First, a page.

The report found that foreign national ex-offenders who did not comply with their deportation order "were being detained for long periods after their custodial sentences were completed, while the Home Office sought to obtain an ETD [emergency travel document]." The lengths of time spent into immigration detention run into years:

"Among the 52% classified as individually non-compliant who were detained under immigration powers when we conducted our sampling, the average detention time was 523 days; for those where the embassy was categorised by the Home Office as 'non-compliant', the average detention time was 755 days. In many of these cases, we assessed that there was little prospect of a travel document being obtained within a reasonable timescale."

Another report by the Independent Chief Inspector found "widespread non-compliance" with guidance that allows immigration officers to enter business premises to conduct immigration raids without warrants:

"Our file sampling identified a number of serious failings. This included evidence that suggested that the power may have been used unlawfully in six cases, either because the authorising officer was not graded appropriately or because it was not used within the time-frame set out in legislation.

"Just under two-thirds of the cases we examined lacked the required justification for the use of this power (59%). In a further seven cases there was insufficient information to enable us to form an opinion."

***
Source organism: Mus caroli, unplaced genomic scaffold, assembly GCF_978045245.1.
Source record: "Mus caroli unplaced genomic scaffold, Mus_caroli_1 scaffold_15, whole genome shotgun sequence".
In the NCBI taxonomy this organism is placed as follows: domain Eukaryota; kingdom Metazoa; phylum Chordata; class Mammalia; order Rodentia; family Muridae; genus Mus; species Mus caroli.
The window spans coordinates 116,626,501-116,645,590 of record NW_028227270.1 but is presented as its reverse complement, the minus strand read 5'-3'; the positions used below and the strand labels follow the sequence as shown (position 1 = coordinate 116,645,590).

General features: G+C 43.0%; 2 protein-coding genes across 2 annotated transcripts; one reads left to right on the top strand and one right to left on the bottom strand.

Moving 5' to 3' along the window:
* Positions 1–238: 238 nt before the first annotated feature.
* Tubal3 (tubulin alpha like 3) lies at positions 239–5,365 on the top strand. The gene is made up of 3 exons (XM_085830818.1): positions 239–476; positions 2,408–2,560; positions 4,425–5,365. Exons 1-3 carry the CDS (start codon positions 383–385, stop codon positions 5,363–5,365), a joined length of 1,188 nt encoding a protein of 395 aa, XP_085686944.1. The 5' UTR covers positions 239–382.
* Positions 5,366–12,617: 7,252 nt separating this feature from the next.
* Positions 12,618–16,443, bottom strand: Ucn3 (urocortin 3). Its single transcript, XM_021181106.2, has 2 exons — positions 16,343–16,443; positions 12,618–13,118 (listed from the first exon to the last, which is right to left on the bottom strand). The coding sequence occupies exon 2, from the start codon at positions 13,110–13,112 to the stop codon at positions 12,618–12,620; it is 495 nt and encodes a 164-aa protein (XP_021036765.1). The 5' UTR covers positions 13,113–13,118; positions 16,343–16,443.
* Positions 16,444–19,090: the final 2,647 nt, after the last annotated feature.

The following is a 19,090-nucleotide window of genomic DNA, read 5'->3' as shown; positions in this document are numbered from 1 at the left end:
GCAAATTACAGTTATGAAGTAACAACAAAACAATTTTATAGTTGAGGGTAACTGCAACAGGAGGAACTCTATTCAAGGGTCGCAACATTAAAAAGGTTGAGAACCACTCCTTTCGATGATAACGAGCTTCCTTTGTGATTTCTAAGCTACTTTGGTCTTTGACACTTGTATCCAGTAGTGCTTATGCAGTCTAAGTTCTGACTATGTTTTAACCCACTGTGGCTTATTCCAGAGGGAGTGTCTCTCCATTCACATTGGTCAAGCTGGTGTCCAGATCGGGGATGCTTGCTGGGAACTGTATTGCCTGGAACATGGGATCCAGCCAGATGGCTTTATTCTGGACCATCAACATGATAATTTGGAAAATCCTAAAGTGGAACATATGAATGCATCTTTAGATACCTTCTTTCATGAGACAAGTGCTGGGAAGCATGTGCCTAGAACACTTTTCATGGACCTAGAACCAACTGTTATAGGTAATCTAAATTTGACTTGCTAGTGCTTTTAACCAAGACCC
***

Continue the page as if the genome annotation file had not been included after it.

The use of the power also "increased significantly, rising from 843 times in 2012/2013 to 1,049 times in the 2014/14 financial year, with six months of the year still remaining." It seems likely that this increase is related to the government's policy of creating a "hostile environment" for irregular migrants. [2]

The publication of both reports by the Independent Chief Inspector was delayed by at least two months by Theresa May, the home secretary, who decides when they will be released to the public.


European Committee for the Prevention of Torture report

On 27 March, the Council of Europe's Committee for the prevention of torture and inhuman or degrading treatment or punishment (CPT) released its report documenting its seventh visit to the UK, which took place in September 2012.

The CPT delegation received "three allegations of excessive use of force" at the two immigration detention centres they visited, Colnbrook and Brook House.